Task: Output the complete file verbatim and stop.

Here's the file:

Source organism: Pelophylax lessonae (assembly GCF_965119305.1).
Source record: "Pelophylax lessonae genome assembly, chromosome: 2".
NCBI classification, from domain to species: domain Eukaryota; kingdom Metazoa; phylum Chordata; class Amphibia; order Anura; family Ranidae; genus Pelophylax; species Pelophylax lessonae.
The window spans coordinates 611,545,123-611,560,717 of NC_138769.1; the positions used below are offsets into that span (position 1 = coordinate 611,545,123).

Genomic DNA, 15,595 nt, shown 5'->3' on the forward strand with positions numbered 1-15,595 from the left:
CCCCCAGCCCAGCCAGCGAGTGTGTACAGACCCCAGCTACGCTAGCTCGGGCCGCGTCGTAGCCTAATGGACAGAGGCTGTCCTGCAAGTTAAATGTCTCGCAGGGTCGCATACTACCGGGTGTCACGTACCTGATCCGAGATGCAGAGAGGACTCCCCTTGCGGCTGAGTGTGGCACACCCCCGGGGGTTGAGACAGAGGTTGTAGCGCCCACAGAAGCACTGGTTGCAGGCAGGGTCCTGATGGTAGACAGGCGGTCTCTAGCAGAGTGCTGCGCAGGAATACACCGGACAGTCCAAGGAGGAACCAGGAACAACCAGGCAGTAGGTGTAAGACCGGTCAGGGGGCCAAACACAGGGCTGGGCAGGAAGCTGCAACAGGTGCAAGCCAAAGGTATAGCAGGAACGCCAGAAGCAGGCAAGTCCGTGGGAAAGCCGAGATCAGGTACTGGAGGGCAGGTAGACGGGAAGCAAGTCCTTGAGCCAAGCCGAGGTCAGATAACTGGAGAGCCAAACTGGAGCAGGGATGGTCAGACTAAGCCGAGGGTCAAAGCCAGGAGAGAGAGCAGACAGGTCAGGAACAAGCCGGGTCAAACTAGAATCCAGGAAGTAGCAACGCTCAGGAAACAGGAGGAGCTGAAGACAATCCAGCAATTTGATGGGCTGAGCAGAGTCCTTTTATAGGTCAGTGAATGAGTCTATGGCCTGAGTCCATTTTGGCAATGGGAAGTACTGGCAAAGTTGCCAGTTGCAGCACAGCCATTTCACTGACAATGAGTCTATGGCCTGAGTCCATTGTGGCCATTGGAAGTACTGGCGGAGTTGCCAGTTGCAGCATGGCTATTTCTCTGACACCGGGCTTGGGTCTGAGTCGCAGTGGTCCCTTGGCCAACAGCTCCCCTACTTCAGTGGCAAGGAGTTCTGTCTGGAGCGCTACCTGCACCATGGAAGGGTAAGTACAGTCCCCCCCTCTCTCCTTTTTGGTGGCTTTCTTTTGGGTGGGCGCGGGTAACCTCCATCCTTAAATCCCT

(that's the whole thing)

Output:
Source organism: Pelophylax lessonae (assembly GCF_965119305.1).
Source record: "Pelophylax lessonae genome assembly, chromosome: 2".
NCBI classification, from domain to species: domain Eukaryota; kingdom Metazoa; phylum Chordata; class Amphibia; order Anura; family Ranidae; genus Pelophylax; species Pelophylax lessonae.
The window spans coordinates 611,545,123-611,560,717 of NC_138769.1; the positions used below are offsets into that span (position 1 = coordinate 611,545,123).

Genomic DNA, 15,595 nt, shown 5'->3' on the forward strand with positions numbered 1-15,595 from the left:
CCCCCAGCCCAGCCAGCGAGTGTGTACAGACCCCAGCTACGCTAGCTCGGGCCGCGTCGTAGCCTAATGGACAGAGGCTGTCCTGCAAGTTAAATGTCTCGCAGGGTCGCATACTACCGGGTGTCACGTACCTGATCCGAGATGCAGAGAGGACTCCCCTTGCGGCTGAGTGTGGCACACCCCCGGGGGTTGAGACAGAGGTTGTAGCGCCCACAGAAGCACTGGTTGCAGGCAGGGTCCTGATGGTAGACAGGCGGTCTCTAGCAGAGTGCTGCGCAGGAATACACCGGACAGTCCAAGGAGGAACCAGGAACAACCAGGCAGTAGGTGTAAGACCGGTCAGGGGGCCAAACACAGGGCTGGGCAGGAAGCTGCAACAGGTGCAAGCCAAAGGTATAGCAGGAACGCCAGAAGCAGGCAAGTCCGTGGGAAAGCCGAGATCAGGTACTGGAGGGCAGGTAGACGGGAAGCAAGTCCTTGAGCCAAGCCGAGGTCAGATAACTGGAGAGCCAAACTGGAGCAGGGATGGTCAGACTAAGCCGAGGGTCAAAGCCAGGAGAGAGAGCAGACAGGTCAGGAACAAGCCGGGTCAAACTAGAATCCAGGAAGTAGCAACGCTCAGGAAACAGGAGGAGCTGAAGACAATCCAGCAATTTGATGGGCTGAGCAGAGTCCTTTTATAGGTCAGTGAATGAGTCTATGGCCTGAGTCCATTTTGGCAATGGGAAGTACTGGCAAAGTTGCCAGTTGCAGCACAGCCATTTCACTGACAATGAGTCTATGGCCTGAGTCCATTGTGGCCATTGGAAGTACTGGCGGAGTTGCCAGTTGCAGCATGGCTATTTCTCTGACACCGGGCTTGGGTCTGAGTCGCAGTGGTCCCTTGGCCAACAGCTCCCCTACTTCAGTGGCAAGGAGTTCTGTCTGGAGCGCTACCTGCACCATGGAAGGGTAAGTACAGTCCCCCCCTCTCTCCTTTTTGGTGGCTTTCTTTTGGGTGGGCGCGGGTAACCTCCATCCTTAAATCCCT